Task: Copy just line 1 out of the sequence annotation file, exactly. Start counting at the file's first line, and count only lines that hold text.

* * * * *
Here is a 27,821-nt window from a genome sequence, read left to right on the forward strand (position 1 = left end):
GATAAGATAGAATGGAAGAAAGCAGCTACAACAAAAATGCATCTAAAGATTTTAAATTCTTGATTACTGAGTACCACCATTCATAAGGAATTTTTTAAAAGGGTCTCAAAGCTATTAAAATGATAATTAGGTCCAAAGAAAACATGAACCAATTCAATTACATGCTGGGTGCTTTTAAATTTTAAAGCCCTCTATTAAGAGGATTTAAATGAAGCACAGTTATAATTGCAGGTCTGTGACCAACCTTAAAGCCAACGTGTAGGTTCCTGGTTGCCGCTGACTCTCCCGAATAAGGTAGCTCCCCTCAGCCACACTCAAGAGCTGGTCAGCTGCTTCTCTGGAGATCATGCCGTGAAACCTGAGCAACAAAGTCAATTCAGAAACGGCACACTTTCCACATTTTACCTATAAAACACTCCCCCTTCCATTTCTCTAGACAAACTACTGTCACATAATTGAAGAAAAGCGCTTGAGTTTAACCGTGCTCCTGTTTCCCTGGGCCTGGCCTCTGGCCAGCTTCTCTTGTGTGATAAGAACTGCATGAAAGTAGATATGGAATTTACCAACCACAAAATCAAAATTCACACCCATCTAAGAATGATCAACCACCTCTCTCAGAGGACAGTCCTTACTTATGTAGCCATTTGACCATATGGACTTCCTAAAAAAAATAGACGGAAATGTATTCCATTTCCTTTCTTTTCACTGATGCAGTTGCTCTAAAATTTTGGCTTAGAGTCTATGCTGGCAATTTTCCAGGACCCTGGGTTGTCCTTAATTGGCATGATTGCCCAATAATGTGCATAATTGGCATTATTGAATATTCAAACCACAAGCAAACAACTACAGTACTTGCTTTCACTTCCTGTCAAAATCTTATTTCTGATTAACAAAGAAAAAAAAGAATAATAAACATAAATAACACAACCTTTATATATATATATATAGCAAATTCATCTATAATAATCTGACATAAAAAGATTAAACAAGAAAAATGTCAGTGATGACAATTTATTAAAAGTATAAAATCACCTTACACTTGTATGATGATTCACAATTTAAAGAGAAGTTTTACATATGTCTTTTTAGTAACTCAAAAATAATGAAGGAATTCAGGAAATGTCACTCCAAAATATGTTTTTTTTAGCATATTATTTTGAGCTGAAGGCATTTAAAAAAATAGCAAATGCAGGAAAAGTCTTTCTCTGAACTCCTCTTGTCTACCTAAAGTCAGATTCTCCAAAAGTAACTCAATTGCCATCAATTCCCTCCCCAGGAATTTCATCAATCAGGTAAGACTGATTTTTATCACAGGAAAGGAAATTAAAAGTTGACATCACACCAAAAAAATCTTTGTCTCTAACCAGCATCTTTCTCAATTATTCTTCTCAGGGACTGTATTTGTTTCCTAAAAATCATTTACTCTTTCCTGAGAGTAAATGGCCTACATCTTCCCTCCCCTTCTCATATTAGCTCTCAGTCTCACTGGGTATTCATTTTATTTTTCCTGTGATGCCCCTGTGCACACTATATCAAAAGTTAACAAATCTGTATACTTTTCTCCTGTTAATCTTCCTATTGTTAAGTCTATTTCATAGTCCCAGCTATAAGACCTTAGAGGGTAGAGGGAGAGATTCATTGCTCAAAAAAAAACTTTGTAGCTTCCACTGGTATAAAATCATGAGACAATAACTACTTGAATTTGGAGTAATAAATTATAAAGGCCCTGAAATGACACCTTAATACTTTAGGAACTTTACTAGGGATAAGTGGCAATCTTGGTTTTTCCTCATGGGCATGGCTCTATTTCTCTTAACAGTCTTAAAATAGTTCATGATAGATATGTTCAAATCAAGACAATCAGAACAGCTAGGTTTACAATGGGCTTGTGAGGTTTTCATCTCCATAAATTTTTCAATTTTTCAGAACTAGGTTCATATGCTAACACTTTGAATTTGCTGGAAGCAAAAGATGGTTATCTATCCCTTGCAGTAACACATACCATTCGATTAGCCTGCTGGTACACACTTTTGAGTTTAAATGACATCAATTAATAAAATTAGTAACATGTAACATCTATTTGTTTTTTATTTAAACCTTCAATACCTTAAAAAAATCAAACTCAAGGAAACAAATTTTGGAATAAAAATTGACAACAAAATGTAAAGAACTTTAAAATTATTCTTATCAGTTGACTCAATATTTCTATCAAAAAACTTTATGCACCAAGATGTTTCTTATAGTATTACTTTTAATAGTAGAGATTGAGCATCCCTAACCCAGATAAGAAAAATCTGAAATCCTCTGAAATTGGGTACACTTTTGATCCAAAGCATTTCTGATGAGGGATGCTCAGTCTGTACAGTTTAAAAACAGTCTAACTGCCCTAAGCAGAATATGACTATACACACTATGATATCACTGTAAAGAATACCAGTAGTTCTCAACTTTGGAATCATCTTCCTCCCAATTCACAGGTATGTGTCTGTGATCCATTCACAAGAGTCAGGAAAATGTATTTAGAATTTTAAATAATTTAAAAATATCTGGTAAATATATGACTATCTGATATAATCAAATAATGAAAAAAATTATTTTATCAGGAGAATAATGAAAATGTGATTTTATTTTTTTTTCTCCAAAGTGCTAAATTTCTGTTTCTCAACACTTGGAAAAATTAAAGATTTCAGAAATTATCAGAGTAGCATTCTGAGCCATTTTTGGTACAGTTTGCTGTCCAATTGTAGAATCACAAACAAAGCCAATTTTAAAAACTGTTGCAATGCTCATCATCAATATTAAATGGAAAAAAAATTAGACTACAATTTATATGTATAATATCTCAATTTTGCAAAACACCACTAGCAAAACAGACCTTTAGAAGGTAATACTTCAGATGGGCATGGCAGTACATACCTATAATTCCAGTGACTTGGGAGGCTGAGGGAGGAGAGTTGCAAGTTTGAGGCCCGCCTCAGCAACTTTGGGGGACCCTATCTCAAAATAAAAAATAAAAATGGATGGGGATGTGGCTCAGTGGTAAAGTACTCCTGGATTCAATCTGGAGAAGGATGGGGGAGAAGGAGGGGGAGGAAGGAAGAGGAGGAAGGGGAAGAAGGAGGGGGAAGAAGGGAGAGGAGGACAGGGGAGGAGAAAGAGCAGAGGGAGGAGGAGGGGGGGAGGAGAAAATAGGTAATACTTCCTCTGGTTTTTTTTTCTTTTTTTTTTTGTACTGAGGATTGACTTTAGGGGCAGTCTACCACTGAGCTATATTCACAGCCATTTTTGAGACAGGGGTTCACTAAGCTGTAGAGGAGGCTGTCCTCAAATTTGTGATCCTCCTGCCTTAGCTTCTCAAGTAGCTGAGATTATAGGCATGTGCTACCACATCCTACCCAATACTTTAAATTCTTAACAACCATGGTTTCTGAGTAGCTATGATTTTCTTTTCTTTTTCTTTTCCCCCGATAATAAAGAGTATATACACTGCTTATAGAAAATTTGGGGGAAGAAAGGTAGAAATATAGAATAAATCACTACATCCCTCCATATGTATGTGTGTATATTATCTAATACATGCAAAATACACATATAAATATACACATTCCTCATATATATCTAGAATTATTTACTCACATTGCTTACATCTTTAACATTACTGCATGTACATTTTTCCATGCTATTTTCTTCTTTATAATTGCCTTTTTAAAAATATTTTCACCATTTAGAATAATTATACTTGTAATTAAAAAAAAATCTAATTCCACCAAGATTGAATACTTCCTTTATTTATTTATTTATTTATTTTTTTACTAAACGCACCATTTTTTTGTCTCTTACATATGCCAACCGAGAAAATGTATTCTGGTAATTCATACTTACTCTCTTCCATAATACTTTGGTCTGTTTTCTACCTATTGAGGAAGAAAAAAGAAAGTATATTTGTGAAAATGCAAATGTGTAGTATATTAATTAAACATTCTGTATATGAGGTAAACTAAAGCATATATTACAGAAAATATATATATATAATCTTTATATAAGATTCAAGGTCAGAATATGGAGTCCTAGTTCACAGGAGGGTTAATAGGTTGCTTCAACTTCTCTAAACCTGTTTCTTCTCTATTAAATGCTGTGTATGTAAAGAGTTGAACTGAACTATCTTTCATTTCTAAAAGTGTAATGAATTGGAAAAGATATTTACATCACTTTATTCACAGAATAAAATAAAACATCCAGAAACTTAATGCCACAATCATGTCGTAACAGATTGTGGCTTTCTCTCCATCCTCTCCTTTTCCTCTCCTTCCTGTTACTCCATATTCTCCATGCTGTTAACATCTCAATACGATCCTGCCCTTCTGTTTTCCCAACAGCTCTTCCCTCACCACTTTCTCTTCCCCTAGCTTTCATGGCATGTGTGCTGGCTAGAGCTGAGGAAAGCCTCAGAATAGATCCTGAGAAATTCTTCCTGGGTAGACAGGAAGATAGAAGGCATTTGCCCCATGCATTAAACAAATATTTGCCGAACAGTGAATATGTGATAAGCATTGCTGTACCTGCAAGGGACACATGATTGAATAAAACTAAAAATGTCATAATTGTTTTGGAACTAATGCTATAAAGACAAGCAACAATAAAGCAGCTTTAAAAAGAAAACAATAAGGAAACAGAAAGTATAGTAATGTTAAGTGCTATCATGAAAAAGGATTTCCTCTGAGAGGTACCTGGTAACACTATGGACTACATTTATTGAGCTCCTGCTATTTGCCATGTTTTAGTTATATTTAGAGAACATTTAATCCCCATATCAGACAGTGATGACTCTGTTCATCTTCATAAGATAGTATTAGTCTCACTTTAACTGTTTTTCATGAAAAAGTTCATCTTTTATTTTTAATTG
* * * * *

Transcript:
Here is a 27,821-nt window from a genome sequence, read left to right on the forward strand (position 1 = left end):